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American Nerd: The Story of My Peopleby Benjamin Nugent
Author Q & A
Why did you write a book about nerds? You say were a nerdy child — do you think that gives you special insight? Alternatively, was your own experience and identification as a nerd a hindrance in any way?
I'd always wanted to track down my junior high nerd friends and see how their lives turned out. Also, when I was a kid, the history of prejudice and stereotypes was a huge part of social studies. And I would always wonder, how come there's no book that explains why the kids in my school put me in a category, nerd, and scream it at me while they throw things at me and hit me in the nuts and stuff? The only way in which the experience of being a nerdy child was a hindrance was I had to go through several drafts that were too whiny memoir-y before I figured out that the parts of the book that were about my childhood had to focus on my friends more than me. In your research, which enclave of nerds entertained you the most, and which one appalled you the most?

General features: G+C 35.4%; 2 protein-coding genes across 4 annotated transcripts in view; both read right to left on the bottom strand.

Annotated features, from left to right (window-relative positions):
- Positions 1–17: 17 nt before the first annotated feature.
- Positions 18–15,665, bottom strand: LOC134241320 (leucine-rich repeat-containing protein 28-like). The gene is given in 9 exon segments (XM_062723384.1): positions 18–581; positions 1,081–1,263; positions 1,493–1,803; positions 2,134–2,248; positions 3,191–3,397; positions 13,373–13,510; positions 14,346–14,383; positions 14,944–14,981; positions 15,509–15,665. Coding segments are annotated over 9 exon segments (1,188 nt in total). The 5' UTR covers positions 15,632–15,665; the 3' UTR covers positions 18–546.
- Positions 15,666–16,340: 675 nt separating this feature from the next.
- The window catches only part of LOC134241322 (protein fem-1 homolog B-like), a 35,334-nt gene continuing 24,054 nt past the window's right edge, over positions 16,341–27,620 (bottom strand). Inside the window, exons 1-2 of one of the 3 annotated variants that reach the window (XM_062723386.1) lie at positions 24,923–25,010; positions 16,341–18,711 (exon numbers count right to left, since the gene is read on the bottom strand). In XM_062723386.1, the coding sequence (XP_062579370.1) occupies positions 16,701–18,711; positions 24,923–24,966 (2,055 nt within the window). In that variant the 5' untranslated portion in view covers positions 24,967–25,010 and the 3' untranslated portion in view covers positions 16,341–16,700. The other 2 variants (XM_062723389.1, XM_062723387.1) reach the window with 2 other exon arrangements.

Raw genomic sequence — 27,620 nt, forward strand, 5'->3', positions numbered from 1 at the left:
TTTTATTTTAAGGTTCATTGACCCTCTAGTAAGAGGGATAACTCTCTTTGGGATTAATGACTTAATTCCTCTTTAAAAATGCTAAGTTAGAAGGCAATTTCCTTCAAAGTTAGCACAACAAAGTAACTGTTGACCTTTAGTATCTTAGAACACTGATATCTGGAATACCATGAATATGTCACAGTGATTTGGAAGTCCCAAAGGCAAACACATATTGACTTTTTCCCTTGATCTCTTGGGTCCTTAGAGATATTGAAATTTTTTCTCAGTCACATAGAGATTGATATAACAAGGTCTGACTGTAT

Entertaining: The corner of the high school debate world I stumbled on was, without any literary explication on my part, an amazing Chekhovian mix of sympathetic characters and comedy and tragedy. All I had to do was take notes.
Appalling: If you're a narrative journalist in search of drama and humor, I think it's important to empathize with all your subjects rather than get appalled by them. I hate journalism that tries to be funny and interesting by being contemptuous; it never puts real humans on the page. But I criticized aspects of the pro Halo subculture pretty harshly.
How are the high school nerds of today different from the nerds of your youth?
In my day, it was mostly the hip-hop kids who wore hip-hop gear. Now a lot of the nerds appropriate Trick Daddy's look and use it as an impenetrable bag in which to hide their bodies. Kool Keith became Dr. Octagon when I was 18; maybe that ramped up the dork/hip-hop cultural exchange. Another major difference is that when I was in high school only the hugest nerds had social lives that revolved around networks on the web, and now everyone else has joined them online.